Convicted paedophile Russell Bishop has been found guilty of murdering two nine-year-old girls in 1986.
Bishop, 52, was tried for the second time over the deaths of Nicola Fellows and Karen Hadaway when new evidence linked him to the crime after he was cleared of their murders in 1987.
The girls were sexually assaulted and strangled in a den in Wild Park, Brighton, more than three decades ago.
A discarded sweatshirt on Bishop’s route home linked him to the crime by DNA while fibre, paint and ivy hairs placed it at the murder scene.
Tests revealed a “one-in-a-billion” DNA match to Bishop from a sample taken from Karen’s left forearm.
Their mothers described Bishop, who was aged 20 at the time, as an “evil monster” after 32 years of fighting for justice.
Speaking after the Old Bailey verdict, 31 years to the day Bishop was first acquitted, Karen’s mother Michelle Hadaway said she was “relieved”.
“I lost my heart a long time ago and I was waiting for it to come back, I just sat there [in court] and thought ‘we’ve got to get it this time’,” she said.
“It was just a relief to think that we waited all this time to get the right decision, I was just relieved.”
Reflecting on the decades that have passed since her daughter was killed, she said it had been “a hard, long, sad and often lonely road like a rollercoaster, with ups, down, highs and lows – but we’ve got there”.
Ms Hadaway said that Karen’s death “destroyed” her husband before branding Bishop a “coward without a conscience”.
Nicola’s mother Sue Eismann said it was “great to hear” the guilty verdict after years of fighting for justice.
“After all these years of waiting and waiting but now we’ve got the justice for our little girls,” she said.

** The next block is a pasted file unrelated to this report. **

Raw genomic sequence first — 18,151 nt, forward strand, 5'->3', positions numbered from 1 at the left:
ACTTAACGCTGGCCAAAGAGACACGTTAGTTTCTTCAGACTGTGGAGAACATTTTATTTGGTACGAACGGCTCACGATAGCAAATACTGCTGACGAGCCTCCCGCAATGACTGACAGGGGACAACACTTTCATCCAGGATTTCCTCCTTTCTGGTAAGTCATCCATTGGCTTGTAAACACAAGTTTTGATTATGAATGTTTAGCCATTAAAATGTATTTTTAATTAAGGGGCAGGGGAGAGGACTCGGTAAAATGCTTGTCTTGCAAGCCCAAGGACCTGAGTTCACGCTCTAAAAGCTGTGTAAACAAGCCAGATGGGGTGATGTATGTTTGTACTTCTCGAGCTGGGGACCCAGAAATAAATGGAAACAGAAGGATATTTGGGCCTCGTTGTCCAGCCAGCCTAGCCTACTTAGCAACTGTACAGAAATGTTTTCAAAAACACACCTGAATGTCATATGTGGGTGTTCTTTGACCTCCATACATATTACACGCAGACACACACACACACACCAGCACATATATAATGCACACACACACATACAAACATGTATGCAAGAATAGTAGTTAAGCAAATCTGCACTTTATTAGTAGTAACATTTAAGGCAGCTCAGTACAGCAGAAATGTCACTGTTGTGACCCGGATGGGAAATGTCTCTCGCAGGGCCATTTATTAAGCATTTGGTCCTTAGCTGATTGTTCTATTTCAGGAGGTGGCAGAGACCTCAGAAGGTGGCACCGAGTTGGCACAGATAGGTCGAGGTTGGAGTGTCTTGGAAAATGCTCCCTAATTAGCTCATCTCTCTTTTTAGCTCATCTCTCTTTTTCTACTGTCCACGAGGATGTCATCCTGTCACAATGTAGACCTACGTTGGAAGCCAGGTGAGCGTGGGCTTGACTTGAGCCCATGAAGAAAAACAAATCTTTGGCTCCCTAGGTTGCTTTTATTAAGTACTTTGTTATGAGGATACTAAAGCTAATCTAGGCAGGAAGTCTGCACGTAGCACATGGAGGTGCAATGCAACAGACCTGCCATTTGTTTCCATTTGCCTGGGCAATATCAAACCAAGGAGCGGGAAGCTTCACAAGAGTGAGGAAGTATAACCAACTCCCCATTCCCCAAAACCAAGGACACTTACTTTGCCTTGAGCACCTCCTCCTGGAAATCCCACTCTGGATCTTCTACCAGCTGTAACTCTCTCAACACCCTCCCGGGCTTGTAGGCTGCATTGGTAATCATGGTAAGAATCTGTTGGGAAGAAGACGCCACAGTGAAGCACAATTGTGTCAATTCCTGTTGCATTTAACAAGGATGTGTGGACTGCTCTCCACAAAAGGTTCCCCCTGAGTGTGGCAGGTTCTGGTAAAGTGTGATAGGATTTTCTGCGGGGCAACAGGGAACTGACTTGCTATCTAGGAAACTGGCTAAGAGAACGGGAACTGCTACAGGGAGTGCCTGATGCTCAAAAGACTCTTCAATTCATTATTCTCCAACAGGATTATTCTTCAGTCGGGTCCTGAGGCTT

She added: “It will take time to move on – it’s always going to be on your mind, that your daughter’s not there.”
Although Bishop, a former roofer, was originally cleared of the “babes in the wood” murders, within three years he was sentenced to life for the kidnap, sexual assault and attempted murder of a seven-year-old girl at Devil’s Dyke on the South Downs.
Giving evidence earlier in the trial, Bishop said he feared he would be blamed when he joined the search to find the girls on 10 October 1986.
He told jurors: “There was a few things that led to that kind of thinking.
“A couple of years before this I was wrongfully arrested for the Grand Hotel bombing in Brighton.”
When two 18-year-olds found the girls’ bodies, Bishop said he was told to keep people away from the scene in Wild Park.
He said: “The young man sitting down said he did not know whether they were asleep or dead.
“I went straight to the victims, felt for a pulse, neck on Nicola and Karen on the right arm.”
Bishop told jurors he felt “shocked, totally sickened”.
He denied the murders, and said during questioning that he just told officers “what they wanted to hear”. He claimed the new evidence against him could have been contaminated.
Bishop said: “It was obvious they were not going to believe me over what those two boys were saying.
“I was being called a liar. They had been downright nasty. I was being kept a prisoner.
“I was having two police officers bullying and totally destroying me in that room.
“I’m dyslexic and I could not read or write. I had poor problem-solving skills. It was the only way I was going to get out of there.”
Bishop earlier said he felt “deeply ashamed” for abducting the younger girl in 1990, adding that he was “in a bad state” after his first murder trial.
An NSPCC spokesperson said: “This is a truly awful case that has haunted a community for decades.
“Bishop is a particularly despicable predator and at least behind bars he can no longer harm another child. We hope today’s verdict brings the families of Karen and Nicola some measure of closure.”